Our wonderful Jewish GP, a man who, when the kids were little, would stop by with boxes of baby vitamins and toys for the kids, just to make sure we were OK, told me I would not live if I carried her to full term and that I must get an abortion.  I had what was called an "irritable heart," which would speed up and become erratic, and I also had high blood pressure.  He was afraid the stress of birth would precipitate a crisis with both these things. 

The Jewish belief is that life begins at birth, and a child which threatens the health of the mother is considered as one who is chasing her with intent to kill.  The life of the mother is the primary concern, especially if there are other children.  His concern was for my life.  I obediently went to the OB-GYN and told him what my doctor had told me.  We scheduled a date for the abortion.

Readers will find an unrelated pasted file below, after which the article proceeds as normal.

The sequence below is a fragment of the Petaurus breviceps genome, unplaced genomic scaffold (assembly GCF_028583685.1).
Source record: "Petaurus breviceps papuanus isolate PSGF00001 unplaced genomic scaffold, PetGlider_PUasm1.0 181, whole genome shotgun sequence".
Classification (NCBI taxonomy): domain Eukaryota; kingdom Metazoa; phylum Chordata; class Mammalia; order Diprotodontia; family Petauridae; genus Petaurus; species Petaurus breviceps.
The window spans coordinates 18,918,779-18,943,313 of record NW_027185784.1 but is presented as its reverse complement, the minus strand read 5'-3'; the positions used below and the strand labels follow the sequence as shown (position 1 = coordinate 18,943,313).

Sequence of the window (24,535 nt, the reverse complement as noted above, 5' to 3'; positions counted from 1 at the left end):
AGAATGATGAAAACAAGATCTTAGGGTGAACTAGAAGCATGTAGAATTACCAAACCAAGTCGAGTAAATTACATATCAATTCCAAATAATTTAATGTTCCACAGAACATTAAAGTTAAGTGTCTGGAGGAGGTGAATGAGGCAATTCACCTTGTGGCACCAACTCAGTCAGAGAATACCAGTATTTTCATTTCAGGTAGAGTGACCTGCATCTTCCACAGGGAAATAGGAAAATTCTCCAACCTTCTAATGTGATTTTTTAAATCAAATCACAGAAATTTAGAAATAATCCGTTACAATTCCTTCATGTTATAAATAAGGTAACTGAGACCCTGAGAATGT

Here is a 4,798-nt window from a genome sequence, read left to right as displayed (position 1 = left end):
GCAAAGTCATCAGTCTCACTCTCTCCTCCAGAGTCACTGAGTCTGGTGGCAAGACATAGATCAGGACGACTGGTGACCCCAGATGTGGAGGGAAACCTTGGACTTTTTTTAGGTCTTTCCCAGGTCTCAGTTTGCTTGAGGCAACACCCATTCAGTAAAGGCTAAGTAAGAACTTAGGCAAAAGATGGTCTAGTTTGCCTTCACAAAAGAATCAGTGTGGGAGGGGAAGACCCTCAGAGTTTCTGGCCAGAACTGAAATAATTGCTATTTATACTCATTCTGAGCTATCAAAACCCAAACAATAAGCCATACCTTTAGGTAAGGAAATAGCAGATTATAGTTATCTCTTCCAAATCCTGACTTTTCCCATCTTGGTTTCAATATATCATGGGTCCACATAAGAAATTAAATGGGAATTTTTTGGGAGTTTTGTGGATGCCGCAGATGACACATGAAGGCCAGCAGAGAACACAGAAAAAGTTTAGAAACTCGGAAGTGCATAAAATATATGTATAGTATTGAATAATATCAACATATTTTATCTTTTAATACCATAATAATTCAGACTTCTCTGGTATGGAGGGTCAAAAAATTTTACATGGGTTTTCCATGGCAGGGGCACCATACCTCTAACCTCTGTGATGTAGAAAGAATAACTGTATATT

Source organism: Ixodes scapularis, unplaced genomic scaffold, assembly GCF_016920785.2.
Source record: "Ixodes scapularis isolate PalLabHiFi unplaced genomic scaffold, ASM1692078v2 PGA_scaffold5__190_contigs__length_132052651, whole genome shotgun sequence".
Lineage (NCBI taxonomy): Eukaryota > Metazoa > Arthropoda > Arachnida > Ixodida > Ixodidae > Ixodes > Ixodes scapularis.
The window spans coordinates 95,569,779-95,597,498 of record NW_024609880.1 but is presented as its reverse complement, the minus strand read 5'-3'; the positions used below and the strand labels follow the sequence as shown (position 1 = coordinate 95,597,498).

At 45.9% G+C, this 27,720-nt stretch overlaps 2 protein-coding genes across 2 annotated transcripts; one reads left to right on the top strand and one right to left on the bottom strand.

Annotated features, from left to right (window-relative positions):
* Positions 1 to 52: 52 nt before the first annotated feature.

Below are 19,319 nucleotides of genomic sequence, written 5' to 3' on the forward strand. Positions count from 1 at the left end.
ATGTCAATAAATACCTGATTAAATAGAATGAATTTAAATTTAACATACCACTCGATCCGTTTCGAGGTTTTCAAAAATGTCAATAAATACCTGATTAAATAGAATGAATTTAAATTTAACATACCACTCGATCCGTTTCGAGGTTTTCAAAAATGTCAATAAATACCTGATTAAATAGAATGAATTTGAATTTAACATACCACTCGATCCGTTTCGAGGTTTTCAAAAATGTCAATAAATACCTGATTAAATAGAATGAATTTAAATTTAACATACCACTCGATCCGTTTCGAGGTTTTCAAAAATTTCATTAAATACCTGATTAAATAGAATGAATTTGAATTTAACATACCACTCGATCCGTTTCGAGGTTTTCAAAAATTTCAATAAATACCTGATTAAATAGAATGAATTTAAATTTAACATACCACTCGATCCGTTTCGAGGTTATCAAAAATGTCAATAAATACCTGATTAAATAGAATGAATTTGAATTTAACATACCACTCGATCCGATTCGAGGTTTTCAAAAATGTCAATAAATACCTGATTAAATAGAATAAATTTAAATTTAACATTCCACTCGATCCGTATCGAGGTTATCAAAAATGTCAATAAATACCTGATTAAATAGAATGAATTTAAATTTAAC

I went home and lay down on the bed and cried my heart out.  Our loving old mother dog, Frieda, came up and put her head on my chest and looked up at me with such compassionate eyes, she really touched my heart.  I knew then I couldn't go through with it.  I called the OB/GYN and told him how I felt.  He said he would just as soon deliver me a healthy baby.